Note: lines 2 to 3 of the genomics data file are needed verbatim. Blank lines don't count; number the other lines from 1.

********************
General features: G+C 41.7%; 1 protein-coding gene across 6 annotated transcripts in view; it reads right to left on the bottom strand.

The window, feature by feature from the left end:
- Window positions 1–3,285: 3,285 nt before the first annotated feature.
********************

The window, feature by feature from the left end:
- Window positions 1–3,285: 3,285 nt before the first annotated feature.